Visions of Paradise

Wednesday, November 03, 2004


Neal Stephenson’s Cryptonomicom is a big, lumbering shaggy dog of a novel. It will definitely appeal to some readers, but not all.

The novel follows two main storylines. During World War II, Lawrence Waterhouse is a mathematician engaged in deciphering German and Japanese codes for the military. In the 1990s, his grandson Randy Waterhouse is working to establish a high-tech business in the Phillippines. Both these stories are explored in great length–after all, the novel is 910 pages–seemingly in isolation for the first half of the book, although in the second half they increasingly come together.

Along the way we encounter a large cast of mostly fascinating characters. Two of Lawrence’s Princeton classmates are also engaged in cryptography, Alan Turing with the British and Rudy von Hacklheber working for the Nazis. Three World War II soldiers are important: U.S. marine Bobby Shaftoe, Japanese soldier Goto Dengba, and U-2 commander Bischoff. In the 1990s, Randy’s partner Avi is the business end of the partnership while Randy is the mathematician. Doug Shaftoe–son of Bobby–and his daughter Amy are salvage experts working for Randy and Avi.

The plot is incredibly complicated, and for the first half of the book the two storylines are parallel, but unconnected. On page 280 I encountered one character’s quote “The only hard part, as usual, is understanding what the fuck is going on.” I suspect that was an inside joke on Stephenson’s part, since at that point I pretty much felt the same way.

What keeps the book’s first half interesting is Stephenson’s writing. It is rich and evocative, filled with local color so you really feel you are reading it in Manila or Brisbane or England. It is also filled with long, winding tangents involving everything from historical facts to personal histories. In fact, the entire first half seemed little more than an excuse for the individual scenes and tangents.

It also had one of the great opening scenes of any novel I have read in recent years.

All of which gradually changes in the second half as the reader discovers a connection between Randy’s fledgling business and Lawrence’s cryptography. A sunken U-2 boat off the coast of the Phillippines becomes an important factor in the plot, as does Lawrence’s hidden papers. Enoch Root, a fallen-away priest during World War II, shows up in the 1990s, as does Goto Dengba. And in the last few hundred pages, all the fascinating tangents slowly fade away as the plotlines themselves shove front and center.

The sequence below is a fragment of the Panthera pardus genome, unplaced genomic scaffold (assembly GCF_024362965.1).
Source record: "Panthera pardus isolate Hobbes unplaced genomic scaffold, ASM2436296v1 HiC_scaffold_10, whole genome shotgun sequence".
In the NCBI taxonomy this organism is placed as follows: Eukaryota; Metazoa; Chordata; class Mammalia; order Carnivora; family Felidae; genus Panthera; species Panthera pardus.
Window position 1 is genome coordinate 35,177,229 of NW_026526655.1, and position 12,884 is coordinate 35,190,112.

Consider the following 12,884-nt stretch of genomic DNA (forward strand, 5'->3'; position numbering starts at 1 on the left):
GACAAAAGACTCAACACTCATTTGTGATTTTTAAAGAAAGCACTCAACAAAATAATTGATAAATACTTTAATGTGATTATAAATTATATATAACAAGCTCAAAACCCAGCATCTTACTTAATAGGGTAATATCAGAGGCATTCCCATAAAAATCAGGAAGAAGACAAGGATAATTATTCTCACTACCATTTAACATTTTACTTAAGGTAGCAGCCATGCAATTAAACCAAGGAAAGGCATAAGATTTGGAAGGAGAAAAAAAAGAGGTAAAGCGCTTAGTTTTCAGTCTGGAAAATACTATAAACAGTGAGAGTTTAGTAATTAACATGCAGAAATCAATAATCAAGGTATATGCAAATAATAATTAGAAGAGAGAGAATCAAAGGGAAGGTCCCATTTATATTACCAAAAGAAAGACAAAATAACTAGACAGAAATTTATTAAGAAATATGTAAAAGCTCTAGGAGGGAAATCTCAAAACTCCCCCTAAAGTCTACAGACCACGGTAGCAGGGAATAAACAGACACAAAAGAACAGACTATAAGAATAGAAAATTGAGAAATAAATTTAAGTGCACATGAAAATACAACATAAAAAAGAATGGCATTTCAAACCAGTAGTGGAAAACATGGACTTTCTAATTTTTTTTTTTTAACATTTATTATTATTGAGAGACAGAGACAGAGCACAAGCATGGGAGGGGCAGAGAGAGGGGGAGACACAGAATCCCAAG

But in order to get that far, you have to be patient, and it helps if you enjoy long-winded writing–which I do–where the author has no interest in linear development, but rather spiraling around the plot, visiting every possible nook and cranny that might or might not have any relevance to what is actually happening while slowly weaving in on the crux of the entire matter.

Because the book is so big and sprawling, it has some obvious flaws. Lawrence Waterhouse totally disappears from the book for several hundred pages near the end, while Goto Dengba becomes the main focus of the World War II sections. While his activities are very important to the 1990s segment, his portion with General MacArthur was much less interesting than Waterhouse’s had been.

The novel has a lot of mathematics in its World War II portions, and a lot of tech talk in its 1990s portions. Personally, I enjoyed the former but was bored by the latter, although other readers might feel precisely the opposite, or even dislike both portions. Fortunately, all that talk might as well have been part of Stephenson’s tangents, since none of it was vital to understanding the novel, although they did contribute to the enjoyment of it.

Not all of the tangents were equally-enjoyable. One portion about Captain Crunch cereal bored me, and another about Randy’s wisdom teeth struck me as ludicrous. But there were so many tangents, most of them interesting, that a few weak ones scattered through 900 pages was not fatal.

Nor is Stephenson a master of characterization. Most of the characters are drawn broadly without subtleties, but that is almost expected in what is not so much a book about people as it is about the activities those people are engaged in. So when two Nazis defect to the Allied side, their motivations do not bear much analysis, because there is not much emotional foundation to their defection.

Almost obvious without saying, any novel this long and shaggy, with a plot so winding and complex, does not bear close scrutiny. At times it stretched disbelief considerably, and in places there were blatant incongruities (the planted drugs and the leprosy both come to mind, for those of you who have already read the book).

This is not a great or classic novel in any sense. As I said earlier, it’s a big shaggy dog, fun to read for Stephenson’s writing and tangents most of the way through, and satisfying in how he manages to tie it all together mostly successfully. Reading it did not make me wish it had won a Hugo Award, but it did make me want to buy Stephenson’s 2700 page Baroque Cycle, because I anticipate it will be as much fun as this novel was.



    Trust me, it's worth every second you spend reading it. :P Enjoy!

    By Blogger Kat, At 6:52 PM  

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